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The means of livelihoods may also be considered to be types of "natural capital,"10 that is, assets as types of capital: natural; produced/economic/financial; human; and social.11 Land and water are examples of natural capital or "environmental resources."12 Livelihood resources are sometimes a source of conflict and/or structural violence. This is particularly true with land claim disputes that may result from post-colonial situations leaving extreme horizontal inequality, such as in Zimbabwe and South Africa, and in "sons of the soil" conflicts pitting long-term residents against powerful minority "intruders." Such conflicts tend to be long-lived. 13 Afghanistan and Palestine are examples where conflicts have erupted over land/water rights access. The lack of clear title deed histories in many post-conflict situations often contributes to tensions over competing claims for land and water rights.

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Renewable resources / Non-renewable resources

The UN Expert Group on Natural Resources and Conflict in Africa defined natural resources as including both "renewable and non-renewable resources such as minerals, oil and gas, land, forestry, marine resources, water and others."14

According to the OECD, renewable resources are "natural resources that, after exploitation, can return to their previous stock levels by natural processes of growth or replenishment. Conditionally, renewable resources are those whose exploitation eventually reaches a level beyond which regeneration will become impossible."15Pivi Lujala identifies temporal scale as a key definitional component, stating "Renewable resources are defined as resources that are regenerated on a human time scale. Examples of renewable resources are water, fisheries and forests."16 Non-renewable natural resources are "exhaustible natural resources such as mineral resources that cannot be regenerated after exploitation."17

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Primary commodities

As defined by Pennsylvania State University, a primary commodity is "a commodity that has not yet had any significant degree of processing (e.g., agricultural commodities, wood, oil, minerals)."18 Many quantitative studies of the links between resources and conflict have used a country's share of primary commodity exports to its GDP as a measure of natural resource endowment.19 These studies have been criticized for failing to distinguish between relatively low-value agricultural products, relatively high-value exports, and re-exports.20 Critics argue that without this distinction, there is a risk of overemphasizing the correlation between dependence on highly-profitable commodity exports, such as oil, and the likelihood of conflict given weak governance structures.21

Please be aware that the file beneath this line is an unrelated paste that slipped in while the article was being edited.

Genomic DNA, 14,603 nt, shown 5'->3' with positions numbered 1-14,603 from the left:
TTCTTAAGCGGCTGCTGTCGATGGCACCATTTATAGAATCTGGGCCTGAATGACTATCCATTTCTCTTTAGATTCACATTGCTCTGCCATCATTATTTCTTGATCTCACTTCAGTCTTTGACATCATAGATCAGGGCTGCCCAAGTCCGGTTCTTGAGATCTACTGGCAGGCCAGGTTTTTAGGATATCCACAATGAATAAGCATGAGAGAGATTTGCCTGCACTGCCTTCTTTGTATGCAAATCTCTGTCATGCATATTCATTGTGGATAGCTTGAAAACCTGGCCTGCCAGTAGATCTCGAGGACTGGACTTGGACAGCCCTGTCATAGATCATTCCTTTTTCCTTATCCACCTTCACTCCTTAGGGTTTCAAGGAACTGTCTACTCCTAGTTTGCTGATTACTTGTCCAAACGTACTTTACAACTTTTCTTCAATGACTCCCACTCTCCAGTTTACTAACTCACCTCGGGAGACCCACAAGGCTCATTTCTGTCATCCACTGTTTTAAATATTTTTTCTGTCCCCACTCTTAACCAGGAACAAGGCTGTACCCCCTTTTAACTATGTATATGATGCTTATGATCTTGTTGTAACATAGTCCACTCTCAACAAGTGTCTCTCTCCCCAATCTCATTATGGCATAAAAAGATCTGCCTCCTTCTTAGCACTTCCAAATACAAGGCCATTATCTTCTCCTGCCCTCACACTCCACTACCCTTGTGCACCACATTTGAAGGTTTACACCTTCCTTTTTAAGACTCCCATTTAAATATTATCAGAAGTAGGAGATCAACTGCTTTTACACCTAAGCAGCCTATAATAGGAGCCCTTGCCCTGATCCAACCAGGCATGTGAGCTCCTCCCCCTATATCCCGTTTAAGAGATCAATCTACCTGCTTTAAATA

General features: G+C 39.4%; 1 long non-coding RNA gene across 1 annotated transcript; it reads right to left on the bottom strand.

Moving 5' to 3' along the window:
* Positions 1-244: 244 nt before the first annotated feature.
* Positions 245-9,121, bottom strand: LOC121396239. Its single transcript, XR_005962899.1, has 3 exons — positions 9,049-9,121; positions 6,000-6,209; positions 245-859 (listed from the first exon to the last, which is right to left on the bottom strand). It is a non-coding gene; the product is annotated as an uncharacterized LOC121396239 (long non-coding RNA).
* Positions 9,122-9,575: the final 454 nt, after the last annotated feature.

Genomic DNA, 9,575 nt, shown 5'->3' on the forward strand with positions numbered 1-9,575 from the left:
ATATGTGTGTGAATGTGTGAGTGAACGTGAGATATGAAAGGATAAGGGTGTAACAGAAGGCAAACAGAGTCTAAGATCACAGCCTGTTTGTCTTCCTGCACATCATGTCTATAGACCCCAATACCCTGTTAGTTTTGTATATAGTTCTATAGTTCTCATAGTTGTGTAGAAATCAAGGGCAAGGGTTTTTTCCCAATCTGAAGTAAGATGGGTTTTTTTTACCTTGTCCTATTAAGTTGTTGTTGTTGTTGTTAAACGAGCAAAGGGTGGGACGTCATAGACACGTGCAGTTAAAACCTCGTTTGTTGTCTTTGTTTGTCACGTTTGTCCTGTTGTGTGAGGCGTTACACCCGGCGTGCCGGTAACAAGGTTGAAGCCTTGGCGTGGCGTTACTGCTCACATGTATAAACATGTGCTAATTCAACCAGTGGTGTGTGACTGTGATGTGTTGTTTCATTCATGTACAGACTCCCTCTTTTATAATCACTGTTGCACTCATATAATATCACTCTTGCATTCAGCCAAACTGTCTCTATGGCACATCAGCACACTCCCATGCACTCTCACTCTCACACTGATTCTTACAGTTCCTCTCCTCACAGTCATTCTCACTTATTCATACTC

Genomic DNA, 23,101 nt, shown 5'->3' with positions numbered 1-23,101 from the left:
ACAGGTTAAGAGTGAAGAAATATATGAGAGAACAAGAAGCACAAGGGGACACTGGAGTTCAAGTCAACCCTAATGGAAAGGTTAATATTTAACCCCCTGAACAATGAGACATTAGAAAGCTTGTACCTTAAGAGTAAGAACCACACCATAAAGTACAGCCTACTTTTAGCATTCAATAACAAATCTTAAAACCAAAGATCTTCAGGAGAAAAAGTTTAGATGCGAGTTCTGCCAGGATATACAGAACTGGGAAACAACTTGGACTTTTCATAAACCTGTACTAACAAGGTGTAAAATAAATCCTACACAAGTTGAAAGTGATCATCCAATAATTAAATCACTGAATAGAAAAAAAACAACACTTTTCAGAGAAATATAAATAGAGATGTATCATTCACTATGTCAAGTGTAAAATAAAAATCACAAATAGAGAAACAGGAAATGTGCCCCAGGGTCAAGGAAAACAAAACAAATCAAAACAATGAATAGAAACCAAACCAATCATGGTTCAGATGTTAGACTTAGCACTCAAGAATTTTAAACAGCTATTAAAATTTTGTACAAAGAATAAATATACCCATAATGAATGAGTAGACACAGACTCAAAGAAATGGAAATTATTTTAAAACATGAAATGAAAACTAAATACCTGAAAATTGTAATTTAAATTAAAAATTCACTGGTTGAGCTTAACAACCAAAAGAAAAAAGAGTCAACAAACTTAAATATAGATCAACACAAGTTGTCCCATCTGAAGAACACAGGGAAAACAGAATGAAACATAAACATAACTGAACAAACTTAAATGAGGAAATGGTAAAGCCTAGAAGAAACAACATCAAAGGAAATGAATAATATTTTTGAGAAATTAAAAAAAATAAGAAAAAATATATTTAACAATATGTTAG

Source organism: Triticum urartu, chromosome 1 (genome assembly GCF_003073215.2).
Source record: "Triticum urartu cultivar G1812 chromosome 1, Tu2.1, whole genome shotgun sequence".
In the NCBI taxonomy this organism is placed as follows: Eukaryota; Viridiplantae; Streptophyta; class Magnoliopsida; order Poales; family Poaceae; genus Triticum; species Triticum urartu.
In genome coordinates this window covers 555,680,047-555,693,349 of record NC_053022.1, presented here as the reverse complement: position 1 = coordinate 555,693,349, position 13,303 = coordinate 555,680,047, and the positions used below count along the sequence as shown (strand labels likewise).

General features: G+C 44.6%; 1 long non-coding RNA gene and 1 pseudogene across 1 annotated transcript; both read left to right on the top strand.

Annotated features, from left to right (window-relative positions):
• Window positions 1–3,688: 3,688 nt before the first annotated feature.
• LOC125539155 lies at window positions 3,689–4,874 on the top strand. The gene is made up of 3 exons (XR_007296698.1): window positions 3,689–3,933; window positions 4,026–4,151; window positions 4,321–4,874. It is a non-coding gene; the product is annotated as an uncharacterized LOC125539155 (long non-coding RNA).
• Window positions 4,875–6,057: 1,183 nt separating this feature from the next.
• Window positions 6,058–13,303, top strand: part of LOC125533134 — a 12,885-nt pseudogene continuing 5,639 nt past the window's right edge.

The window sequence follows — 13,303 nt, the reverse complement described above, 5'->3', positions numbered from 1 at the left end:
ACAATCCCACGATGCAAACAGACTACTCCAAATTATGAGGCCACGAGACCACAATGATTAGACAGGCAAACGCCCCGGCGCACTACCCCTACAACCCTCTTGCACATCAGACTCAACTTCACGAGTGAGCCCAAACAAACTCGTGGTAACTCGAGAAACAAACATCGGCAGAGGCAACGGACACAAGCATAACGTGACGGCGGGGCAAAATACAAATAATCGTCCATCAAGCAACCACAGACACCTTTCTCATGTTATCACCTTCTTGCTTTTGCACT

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Natural resource management

Varied definitions of natural resource management highlight different aspects but carry the similar theme of the institutional administration, or governance, of wealth-generating natural endowments. The Afghanistan Research and Evaluation Unit (AREU), an independent research institution, defines natural resource management as "the institutional arrangements that affect the management of natural resources as actual practices at the local and farm-level."22 The OECD offers specific activities related to the management of natural resources: monitoring, control, surveys, administration and actions for facilitating structural adjustments of the sectors concerned.23 Revenue Watch discusses good natural resource management in terms of contract, revenue and expenditure transparency.24 In a similar vein, "resource governance" captures the state's regulatory governance of natural assets, with particular reference to an equitable redistribution of the costs and profit generated from these sources.25

Natural resource management is often linked to aims to establish legitimate authority over natural sources of wealth. For the state, establishing control over natural resources is a key step in restoring government legitimacy in the post-conflict setting. However, the research on governance is inconclusive. Some scholars argue for the privatization of natural resource management to disperse risks and access rights, implying that legitimacy is not necessarily borne of state control.26 By contrast, in his book Escaping the Resource Curse, Joseph Stiglitz (2007) presents an argument for more state control, in the oil sector in particular.27 The disparate conclusions in the academic literature suggest that optimal management models vary between different resource sectors.